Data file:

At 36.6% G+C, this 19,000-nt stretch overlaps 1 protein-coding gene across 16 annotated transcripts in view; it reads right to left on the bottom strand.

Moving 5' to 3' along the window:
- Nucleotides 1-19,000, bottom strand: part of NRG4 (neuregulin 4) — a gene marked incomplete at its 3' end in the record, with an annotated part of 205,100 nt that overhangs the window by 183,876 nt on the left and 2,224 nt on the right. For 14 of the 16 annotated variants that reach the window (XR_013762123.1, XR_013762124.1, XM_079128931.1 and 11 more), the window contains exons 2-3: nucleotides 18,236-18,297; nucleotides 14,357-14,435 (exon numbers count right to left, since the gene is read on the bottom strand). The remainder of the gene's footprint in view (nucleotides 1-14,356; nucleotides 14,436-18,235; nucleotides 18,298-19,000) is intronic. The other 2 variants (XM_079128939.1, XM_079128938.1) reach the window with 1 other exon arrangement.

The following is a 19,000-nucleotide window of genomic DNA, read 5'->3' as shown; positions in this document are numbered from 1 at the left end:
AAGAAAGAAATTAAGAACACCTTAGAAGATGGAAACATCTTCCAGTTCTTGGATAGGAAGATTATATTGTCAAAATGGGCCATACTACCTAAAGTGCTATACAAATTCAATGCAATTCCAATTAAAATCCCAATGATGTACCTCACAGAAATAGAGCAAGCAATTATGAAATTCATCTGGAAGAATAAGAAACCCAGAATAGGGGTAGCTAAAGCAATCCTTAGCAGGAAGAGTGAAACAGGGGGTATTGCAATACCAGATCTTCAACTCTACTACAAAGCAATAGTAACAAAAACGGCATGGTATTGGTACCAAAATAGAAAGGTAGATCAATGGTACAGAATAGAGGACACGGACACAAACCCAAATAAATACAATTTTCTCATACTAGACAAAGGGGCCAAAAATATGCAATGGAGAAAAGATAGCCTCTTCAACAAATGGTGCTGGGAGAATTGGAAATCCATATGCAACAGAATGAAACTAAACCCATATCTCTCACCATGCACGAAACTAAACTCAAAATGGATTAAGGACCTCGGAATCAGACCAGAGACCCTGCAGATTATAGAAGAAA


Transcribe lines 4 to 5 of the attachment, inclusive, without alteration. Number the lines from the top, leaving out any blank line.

The following is a 19,000-nucleotide window of genomic DNA, read 5'->3' as shown; positions in this document are numbered from 1 at the left end:
AAGAAAGAAATTAAGAACACCTTAGAAGATGGAAACATCTTCCAGTTCTTGGATAGGAAGATTATATTGTCAAAATGGGCCATACTACCTAAAGTGCTATACAAATTCAATGCAATTCCAATTAAAATCCCAATGATGTACCTCACAGAAATAGAGCAAGCAATTATGAAATTCATCTGGAAGAATAAGAAACCCAGAATAGGGGTAGCTAAAGCAATCCTTAGCAGGAAGAGTGAAACAGGGGGTATTGCAATACCAGATCTTCAACTCTACTACAAAGCAATAGTAACAAAAACGGCATGGTATTGGTACCAAAATAGAAAGGTAGATCAATGGTACAGAATAGAGGACACGGACACAAACCCAAATAAATACAATTTTCTCATACTAGACAAAGGGGCCAAAAATATGCAATGGAGAAAAGATAGCCTCTTCAACAAATGGTGCTGGGAGAATTGGAAATCCATATGCAACAGAATGAAACTAAACCCATATCTCTCACCATGCACGAAACTAAACTCAAAATGGATTAAGGACCTCGGAATCAGACCAGAGACCCTGCAGATTATAGAAGAAA